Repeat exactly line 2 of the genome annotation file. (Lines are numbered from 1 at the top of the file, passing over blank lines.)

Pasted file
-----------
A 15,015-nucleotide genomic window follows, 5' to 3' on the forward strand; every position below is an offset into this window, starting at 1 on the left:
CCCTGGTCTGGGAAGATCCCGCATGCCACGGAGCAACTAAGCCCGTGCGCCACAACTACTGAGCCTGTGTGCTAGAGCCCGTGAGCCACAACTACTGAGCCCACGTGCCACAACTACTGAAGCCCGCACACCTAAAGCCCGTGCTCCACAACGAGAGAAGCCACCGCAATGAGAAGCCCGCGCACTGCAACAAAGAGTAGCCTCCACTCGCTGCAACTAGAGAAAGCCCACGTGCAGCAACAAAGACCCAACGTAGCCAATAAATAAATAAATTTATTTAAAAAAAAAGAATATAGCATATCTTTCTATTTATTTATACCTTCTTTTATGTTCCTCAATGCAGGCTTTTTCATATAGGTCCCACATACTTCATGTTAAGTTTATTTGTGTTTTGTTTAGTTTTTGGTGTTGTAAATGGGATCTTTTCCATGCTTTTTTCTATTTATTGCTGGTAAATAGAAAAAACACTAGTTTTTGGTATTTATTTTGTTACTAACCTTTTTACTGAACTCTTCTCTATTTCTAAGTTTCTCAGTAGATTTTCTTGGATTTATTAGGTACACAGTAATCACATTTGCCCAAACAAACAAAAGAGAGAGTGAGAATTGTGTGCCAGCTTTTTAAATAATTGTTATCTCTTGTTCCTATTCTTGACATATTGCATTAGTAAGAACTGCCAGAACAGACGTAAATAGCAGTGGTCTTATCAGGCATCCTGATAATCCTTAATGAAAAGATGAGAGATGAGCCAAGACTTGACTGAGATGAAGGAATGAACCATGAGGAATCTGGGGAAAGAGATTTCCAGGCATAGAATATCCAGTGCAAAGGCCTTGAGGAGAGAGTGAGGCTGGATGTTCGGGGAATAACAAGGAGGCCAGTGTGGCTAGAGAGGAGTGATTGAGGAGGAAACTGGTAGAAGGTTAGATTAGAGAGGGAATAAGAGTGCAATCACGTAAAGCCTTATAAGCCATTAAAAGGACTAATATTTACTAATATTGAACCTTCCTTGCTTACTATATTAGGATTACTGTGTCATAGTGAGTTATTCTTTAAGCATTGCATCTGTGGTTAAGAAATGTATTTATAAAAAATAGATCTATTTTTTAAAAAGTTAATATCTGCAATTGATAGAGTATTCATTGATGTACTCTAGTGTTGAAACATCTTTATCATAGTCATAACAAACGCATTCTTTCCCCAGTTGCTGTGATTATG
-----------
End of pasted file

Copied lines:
CCCTGGTCTGGGAAGATCCCGCATGCCACGGAGCAACTAAGCCCGTGCGCCACAACTACTGAGCCTGTGTGCTAGAGCCCGTGAGCCACAACTACTGAGCCCACGTGCCACAACTACTGAAGCCCGCACACCTAAAGCCCGTGCTCCACAACGAGAGAAGCCACCGCAATGAGAAGCCCGCGCACTGCAACAAAGAGTAGCCTCCACTCGCTGCAACTAGAGAAAGCCCACGTGCAGCAACAAAGACCCAACGTAGCCAATAAATAAATAAATTTATTTAAAAAAAAAGAATATAGCATATCTTTCTATTTATTTATACCTTCTTTTATGTTCCTCAATGCAGGCTTTTTCATATAGGTCCCACATACTTCATGTTAAGTTTATTTGTGTTTTGTTTAGTTTTTGGTGTTGTAAATGGGATCTTTTCCATGCTTTTTTCTATTTATTGCTGGTAAATAGAAAAAACACTAGTTTTTGGTATTTATTTTGTTACTAACCTTTTTACTGAACTCTTCTCTATTTCTAAGTTTCTCAGTAGATTTTCTTGGATTTATTAGGTACACAGTAATCACATTTGCCCAAACAAACAAAAGAGAGAGTGAGAATTGTGTGCCAGCTTTTTAAATAATTGTTATCTCTTGTTCCTATTCTTGACATATTGCATTAGTAAGAACTGCCAGAACAGACGTAAATAGCAGTGGTCTTATCAGGCATCCTGATAATCCTTAATGAAAAGATGAGAGATGAGCCAAGACTTGACTGAGATGAAGGAATGAACCATGAGGAATCTGGGGAAAGAGATTTCCAGGCATAGAATATCCAGTGCAAAGGCCTTGAGGAGAGAGTGAGGCTGGATGTTCGGGGAATAACAAGGAGGCCAGTGTGGCTAGAGAGGAGTGATTGAGGAGGAAACTGGTAGAAGGTTAGATTAGAGAGGGAATAAGAGTGCAATCACGTAAAGCCTTATAAGCCATTAAAAGGACTAATATTTACTAATATTGAACCTTCCTTGCTTACTATATTAGGATTACTGTGTCATAGTGAGTTATTCTTTAAGCATTGCATCTGTGGTTAAGAAATGTATTTATAAAAAATAGATCTATTTTTTAAAAAGTTAATATCTGCAATTGATAGAGTATTCATTGATGTACTCTAGTGTTGAAACATCTTTATCATAGTCATAACAAACGCATTCTTTCCCCAGTTGCTGTGATTATG